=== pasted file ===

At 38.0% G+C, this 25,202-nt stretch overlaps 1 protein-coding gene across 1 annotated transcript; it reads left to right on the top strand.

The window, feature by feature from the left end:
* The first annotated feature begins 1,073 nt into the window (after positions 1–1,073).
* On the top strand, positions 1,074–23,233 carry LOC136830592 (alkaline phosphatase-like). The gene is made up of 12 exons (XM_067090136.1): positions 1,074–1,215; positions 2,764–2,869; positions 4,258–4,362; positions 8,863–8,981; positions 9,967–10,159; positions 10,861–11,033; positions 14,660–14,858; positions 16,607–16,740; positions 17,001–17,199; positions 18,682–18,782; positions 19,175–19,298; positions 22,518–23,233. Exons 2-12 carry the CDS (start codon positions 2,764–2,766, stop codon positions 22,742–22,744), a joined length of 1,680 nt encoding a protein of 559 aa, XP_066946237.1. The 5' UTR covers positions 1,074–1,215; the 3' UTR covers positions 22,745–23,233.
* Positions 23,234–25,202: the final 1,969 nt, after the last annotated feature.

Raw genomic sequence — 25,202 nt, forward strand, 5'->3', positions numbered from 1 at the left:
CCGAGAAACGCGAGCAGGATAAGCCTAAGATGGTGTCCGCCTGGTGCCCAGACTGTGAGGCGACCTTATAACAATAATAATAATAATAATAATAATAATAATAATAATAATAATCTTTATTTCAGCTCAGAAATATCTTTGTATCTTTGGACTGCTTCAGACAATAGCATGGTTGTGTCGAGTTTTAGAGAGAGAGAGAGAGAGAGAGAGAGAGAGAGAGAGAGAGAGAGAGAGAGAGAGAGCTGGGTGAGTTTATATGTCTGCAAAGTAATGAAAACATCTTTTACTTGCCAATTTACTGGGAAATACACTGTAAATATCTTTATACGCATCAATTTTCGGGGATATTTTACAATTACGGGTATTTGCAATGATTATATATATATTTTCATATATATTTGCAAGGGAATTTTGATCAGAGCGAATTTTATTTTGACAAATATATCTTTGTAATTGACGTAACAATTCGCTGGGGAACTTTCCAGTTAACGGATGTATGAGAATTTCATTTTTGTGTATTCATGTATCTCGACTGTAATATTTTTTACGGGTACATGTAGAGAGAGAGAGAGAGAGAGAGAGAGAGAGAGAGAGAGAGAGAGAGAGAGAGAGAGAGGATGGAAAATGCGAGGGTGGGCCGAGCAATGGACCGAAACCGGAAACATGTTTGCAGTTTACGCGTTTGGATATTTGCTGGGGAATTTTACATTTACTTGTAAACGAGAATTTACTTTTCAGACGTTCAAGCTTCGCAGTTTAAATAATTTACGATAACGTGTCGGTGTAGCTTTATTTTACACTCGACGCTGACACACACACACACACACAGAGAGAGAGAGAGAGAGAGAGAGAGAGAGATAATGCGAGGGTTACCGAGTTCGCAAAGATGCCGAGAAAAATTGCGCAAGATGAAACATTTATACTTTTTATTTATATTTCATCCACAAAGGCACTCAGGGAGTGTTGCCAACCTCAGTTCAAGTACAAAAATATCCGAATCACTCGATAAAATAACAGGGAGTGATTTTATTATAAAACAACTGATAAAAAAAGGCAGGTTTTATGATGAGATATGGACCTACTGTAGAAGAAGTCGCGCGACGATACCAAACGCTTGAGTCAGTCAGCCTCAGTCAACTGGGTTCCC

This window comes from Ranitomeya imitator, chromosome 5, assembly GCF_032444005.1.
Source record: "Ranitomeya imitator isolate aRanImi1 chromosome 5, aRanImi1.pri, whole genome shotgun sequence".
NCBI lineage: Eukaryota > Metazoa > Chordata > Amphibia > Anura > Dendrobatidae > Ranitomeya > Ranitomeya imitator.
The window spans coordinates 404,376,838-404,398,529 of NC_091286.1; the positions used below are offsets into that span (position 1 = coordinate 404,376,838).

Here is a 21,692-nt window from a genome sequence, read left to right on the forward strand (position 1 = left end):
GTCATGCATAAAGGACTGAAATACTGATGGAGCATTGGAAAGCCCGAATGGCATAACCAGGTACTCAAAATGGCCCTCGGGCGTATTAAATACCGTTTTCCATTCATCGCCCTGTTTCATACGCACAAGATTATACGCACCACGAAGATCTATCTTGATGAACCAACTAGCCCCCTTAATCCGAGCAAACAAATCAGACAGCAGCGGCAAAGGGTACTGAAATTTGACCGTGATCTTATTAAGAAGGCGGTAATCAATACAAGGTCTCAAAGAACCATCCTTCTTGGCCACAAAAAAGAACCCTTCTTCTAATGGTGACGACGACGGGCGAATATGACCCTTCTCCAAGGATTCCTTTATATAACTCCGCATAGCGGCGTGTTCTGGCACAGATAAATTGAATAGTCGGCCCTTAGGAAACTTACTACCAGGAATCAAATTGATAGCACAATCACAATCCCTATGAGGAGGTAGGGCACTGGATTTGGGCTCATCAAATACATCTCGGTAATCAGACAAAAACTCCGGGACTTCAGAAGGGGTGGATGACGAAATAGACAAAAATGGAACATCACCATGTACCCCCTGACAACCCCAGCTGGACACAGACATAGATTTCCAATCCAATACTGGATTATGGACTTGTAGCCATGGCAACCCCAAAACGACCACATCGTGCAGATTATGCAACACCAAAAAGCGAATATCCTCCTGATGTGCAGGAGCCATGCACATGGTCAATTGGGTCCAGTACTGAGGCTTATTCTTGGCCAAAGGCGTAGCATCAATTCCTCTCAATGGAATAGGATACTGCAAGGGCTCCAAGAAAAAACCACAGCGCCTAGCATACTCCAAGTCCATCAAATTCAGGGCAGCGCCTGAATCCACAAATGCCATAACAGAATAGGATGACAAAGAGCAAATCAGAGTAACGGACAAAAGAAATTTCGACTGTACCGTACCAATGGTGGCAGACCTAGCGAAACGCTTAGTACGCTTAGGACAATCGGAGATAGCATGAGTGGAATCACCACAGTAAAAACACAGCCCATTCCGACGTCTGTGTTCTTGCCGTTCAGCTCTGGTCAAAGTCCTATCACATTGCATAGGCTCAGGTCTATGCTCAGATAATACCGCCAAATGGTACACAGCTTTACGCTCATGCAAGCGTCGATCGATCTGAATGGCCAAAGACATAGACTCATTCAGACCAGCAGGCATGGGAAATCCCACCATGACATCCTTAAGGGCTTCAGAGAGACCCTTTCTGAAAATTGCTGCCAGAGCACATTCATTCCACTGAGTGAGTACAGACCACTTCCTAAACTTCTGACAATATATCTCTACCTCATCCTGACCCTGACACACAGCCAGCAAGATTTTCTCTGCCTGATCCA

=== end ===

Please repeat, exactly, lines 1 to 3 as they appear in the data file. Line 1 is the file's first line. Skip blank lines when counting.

At 38.0% G+C, this 25,202-nt stretch overlaps 1 protein-coding gene across 1 annotated transcript; it reads left to right on the top strand.

The window, feature by feature from the left end:
* The first annotated feature begins 1,073 nt into the window (after positions 1–1,073).